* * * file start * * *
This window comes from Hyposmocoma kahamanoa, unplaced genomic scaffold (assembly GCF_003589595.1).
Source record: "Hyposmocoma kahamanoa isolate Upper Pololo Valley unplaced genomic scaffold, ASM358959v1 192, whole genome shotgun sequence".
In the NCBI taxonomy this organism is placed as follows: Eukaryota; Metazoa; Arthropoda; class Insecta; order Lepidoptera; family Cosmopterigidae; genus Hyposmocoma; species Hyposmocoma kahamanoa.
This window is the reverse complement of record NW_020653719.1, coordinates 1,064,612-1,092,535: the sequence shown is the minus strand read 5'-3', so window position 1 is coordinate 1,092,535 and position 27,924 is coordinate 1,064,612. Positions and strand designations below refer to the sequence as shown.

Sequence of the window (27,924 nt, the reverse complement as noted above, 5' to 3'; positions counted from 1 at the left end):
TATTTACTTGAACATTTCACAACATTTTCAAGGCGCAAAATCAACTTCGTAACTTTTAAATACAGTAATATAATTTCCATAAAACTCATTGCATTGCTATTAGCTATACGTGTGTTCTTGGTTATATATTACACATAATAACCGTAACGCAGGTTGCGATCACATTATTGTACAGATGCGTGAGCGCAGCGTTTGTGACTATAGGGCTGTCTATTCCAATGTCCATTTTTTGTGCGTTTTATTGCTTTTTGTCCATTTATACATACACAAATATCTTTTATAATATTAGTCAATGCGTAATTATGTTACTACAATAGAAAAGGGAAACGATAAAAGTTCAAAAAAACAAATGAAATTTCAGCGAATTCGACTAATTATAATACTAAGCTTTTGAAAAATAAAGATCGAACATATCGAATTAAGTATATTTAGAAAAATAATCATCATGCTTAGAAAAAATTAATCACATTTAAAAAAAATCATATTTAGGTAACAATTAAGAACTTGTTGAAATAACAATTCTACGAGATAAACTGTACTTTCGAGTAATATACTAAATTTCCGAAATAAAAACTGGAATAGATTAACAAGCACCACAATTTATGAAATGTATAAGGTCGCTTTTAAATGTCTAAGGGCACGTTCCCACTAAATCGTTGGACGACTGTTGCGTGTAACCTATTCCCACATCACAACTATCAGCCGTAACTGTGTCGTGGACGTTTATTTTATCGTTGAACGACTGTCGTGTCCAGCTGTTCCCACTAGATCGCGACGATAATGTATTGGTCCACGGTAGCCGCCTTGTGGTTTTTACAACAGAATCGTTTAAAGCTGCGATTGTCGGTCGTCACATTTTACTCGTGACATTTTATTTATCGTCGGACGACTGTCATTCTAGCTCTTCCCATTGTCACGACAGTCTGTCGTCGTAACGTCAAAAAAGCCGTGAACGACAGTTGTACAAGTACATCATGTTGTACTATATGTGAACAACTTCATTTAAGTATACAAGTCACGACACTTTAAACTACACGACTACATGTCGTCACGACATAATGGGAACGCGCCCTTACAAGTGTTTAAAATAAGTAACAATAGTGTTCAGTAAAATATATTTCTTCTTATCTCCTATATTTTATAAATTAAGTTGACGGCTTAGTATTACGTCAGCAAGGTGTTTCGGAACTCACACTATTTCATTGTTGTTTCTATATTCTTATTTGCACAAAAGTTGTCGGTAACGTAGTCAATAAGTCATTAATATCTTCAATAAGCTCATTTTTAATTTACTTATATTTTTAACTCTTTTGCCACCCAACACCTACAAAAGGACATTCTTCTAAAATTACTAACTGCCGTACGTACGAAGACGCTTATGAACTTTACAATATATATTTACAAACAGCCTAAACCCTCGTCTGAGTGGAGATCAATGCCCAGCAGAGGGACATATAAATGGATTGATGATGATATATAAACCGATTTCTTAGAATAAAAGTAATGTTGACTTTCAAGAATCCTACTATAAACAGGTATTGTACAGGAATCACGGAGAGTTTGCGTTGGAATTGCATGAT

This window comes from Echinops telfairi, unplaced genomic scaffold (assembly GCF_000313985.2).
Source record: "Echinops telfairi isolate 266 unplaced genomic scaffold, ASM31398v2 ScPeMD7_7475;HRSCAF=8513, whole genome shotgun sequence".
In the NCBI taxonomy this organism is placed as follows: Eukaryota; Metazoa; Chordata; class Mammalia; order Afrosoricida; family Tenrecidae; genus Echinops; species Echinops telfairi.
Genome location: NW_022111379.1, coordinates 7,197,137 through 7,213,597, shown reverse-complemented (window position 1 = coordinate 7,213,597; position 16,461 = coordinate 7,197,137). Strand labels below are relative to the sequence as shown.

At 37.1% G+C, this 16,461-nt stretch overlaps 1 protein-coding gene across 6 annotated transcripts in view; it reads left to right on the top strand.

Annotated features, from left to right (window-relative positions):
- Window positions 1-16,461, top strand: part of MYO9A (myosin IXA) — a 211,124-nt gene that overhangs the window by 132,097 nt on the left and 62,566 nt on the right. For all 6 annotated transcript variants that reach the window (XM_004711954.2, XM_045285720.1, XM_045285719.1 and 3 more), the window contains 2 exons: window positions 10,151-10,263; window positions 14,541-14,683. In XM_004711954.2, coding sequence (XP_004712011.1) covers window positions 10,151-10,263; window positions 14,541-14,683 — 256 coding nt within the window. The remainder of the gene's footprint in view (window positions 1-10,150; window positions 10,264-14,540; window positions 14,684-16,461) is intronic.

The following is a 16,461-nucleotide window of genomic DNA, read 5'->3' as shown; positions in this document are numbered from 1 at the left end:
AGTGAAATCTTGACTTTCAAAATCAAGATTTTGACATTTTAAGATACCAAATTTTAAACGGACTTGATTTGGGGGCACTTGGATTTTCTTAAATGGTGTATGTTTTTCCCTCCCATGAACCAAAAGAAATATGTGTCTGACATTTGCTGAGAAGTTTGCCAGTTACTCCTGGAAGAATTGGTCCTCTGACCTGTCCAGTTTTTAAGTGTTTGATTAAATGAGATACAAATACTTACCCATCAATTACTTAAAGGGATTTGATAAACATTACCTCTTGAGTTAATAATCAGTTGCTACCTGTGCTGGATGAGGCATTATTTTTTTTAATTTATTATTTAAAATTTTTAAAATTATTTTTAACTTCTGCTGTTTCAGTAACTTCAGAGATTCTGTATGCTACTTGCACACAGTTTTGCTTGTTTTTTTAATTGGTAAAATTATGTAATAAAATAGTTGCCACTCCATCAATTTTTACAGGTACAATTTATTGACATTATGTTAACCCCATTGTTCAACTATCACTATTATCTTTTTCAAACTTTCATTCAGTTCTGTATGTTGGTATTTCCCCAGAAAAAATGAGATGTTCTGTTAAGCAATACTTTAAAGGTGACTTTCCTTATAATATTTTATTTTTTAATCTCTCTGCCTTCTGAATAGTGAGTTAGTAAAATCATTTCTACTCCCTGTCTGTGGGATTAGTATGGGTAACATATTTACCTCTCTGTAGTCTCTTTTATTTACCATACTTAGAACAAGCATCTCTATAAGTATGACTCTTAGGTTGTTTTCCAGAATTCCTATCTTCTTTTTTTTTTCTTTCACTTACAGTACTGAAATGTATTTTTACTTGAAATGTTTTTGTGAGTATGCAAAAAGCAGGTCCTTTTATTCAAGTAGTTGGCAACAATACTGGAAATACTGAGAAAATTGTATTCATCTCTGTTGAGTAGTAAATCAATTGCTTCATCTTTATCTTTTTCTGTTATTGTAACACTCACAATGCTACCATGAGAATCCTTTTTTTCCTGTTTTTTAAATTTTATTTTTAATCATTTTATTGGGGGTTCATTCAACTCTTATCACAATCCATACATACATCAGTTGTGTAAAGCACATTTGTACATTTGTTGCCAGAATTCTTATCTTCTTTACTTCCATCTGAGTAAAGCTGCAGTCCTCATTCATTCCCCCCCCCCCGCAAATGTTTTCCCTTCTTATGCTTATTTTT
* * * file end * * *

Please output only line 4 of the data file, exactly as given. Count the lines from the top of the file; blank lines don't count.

This window is the reverse complement of record NW_020653719.1, coordinates 1,064,612-1,092,535: the sequence shown is the minus strand read 5'-3', so window position 1 is coordinate 1,092,535 and position 27,924 is coordinate 1,064,612. Positions and strand designations below refer to the sequence as shown.